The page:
Unaccompanied Children and the U.S. Immigration System
Contributor: Van T. Doan
For many months, the evening news has shown stories and images of unaccompanied alien children (UAC) arriving in the United States in increasing, and increasingly alarming, numbers. Who are these children? Why are they making this perilous journey? Where do they come from, and what happens to them once they arrive in the United States?
The law defines UAC as children under the age of eighteen who lack lawful immigration status in the United States and who are without a parent or legal guardian in the U.S., or there is no parent or legal guardian in the U.S. available to provide care and custody.
Unaccompanied alien children in the United States come primarily from four countries: Mexico, El Salvador, Guatemala, and Honduras. At one time, the vast majority of UAC came from Mexico; by the first three months of fiscal year 2014, however, nearly three-quarters came from the three Central American countries, with only one quarter coming from Mexico. This is due not to a decrease in the number of children coming from Mexico, but rather a dramatic increase in the number of UACs from the other three countries. Most of these children make the journey to the U.S. for economic opportunity, to escape abuse, privation, or dangerous conditions in their home countries, or to try to reunite with relatives living in this country. Some were brought to this country by human trafficking rings.
Caught at the Border: What Happens Next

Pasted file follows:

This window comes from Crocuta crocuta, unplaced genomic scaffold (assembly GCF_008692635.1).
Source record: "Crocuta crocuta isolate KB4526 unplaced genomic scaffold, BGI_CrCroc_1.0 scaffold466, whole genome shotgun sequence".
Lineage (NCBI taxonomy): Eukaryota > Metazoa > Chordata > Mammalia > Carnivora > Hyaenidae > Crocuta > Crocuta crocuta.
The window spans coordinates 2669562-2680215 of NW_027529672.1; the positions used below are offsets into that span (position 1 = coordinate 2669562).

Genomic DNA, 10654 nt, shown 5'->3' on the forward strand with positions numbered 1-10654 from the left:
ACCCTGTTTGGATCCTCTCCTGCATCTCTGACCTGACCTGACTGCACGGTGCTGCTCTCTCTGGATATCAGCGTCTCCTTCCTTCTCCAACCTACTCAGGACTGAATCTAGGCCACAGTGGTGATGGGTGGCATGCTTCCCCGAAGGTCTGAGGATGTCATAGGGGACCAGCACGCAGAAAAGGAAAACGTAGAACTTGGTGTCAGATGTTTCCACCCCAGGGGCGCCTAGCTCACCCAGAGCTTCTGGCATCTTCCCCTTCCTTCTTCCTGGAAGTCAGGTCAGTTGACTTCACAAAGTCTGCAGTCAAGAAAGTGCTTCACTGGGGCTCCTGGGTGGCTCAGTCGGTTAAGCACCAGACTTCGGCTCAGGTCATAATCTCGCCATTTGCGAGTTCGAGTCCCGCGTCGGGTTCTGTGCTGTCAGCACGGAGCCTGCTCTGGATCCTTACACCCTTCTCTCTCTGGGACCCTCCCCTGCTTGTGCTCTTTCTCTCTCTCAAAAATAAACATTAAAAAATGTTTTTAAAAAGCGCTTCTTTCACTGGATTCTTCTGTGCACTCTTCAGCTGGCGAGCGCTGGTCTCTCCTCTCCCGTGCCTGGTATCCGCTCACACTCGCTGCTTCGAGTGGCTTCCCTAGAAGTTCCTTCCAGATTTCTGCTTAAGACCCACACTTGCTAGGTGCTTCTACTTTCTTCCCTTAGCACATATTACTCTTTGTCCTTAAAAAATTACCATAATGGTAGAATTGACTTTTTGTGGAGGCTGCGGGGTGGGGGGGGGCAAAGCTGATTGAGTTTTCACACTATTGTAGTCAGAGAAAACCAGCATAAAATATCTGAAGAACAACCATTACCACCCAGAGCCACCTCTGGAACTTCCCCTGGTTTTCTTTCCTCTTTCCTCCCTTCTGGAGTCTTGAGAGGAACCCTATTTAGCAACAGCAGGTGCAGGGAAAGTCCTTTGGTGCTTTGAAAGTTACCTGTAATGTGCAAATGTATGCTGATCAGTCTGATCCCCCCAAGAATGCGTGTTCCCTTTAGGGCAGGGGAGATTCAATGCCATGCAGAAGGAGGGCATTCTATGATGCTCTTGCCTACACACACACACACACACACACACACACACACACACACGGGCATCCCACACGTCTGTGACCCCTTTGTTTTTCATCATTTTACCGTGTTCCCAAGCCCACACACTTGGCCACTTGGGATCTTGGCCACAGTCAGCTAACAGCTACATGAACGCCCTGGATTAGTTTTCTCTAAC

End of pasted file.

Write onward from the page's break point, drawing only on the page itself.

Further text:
Responsibility for the processing and treatment of UACs is divided between the Department of Homeland Security (DHS) and the Department of Health and Human Services (HHS) Office of Refugee Resettlement (ORR). The Department of Homeland Security oversees the apprehension and transfer of UACs and the return of UACs to their home country. Customs and Border Protection (CBP), an agency of DHS, apprehends and processes most of the UAC along the U.S. southwest border. The Williams Wilberforce Trafficking Victims Protection Reauthorization Act of 2008 (TVPRA) was enacted to ensure UAC are adequately screened to determine whether there is a reason they should not be returned to their home country.
There is some difference in procedure depending on whether a child is from a contiguous country (usually Mexico) or a non-contiguous country (usually El Salvador, Guatemala, or Honduras). If a child is from a contiguous country, he or she must be screened within 48 hours of apprehension. If the child has not been a victim of severe trafficking, there is no credible evidence that the child is at risk of trafficking or persecution upon return, and the child is able to voluntarily decide to return to his or her home country, he or she is eligible for voluntary return. If the child doesn't meet the above criteria, he or she is transferred to the Office of Refugee Resettlement. Formal removal proceedings are then initiated. The State Department must ensure that children who are returned to contiguous countries are returned safely.
UAC from non-contiguous countries are placed in formal removal proceedings and must appear in immigration court. Their care and custody is overseen by the Department of Health and Human Services (HHS). Within 48 hours after a child from a non-contiguous country is apprehended, HHS must be notified. Unless there are exceptional circumstances, UAC must be transferred to HHS custody no later than 72 hours after Border Patrol determines they are unaccompanied.
An unaccompanied alien child must be placed in the least restrictive setting possible while waiting for a court hearing, taking into account flight risk and danger to self or others. If there is a suitable relative in the U.S., a child may be placed with him or her; if not, the child may be placed in a shelter or foster home. HHS will not place a child with a proposed sponsor before determining that the sponsor is able to provide for the child's mental and physical well-being. HHS should try to ensure that a UAC has access to free legal counsel and a child advocate.
To learn more about UAC and immigration relief options for these children, contact Howard County, MD immigration lawyer Van T. Doan.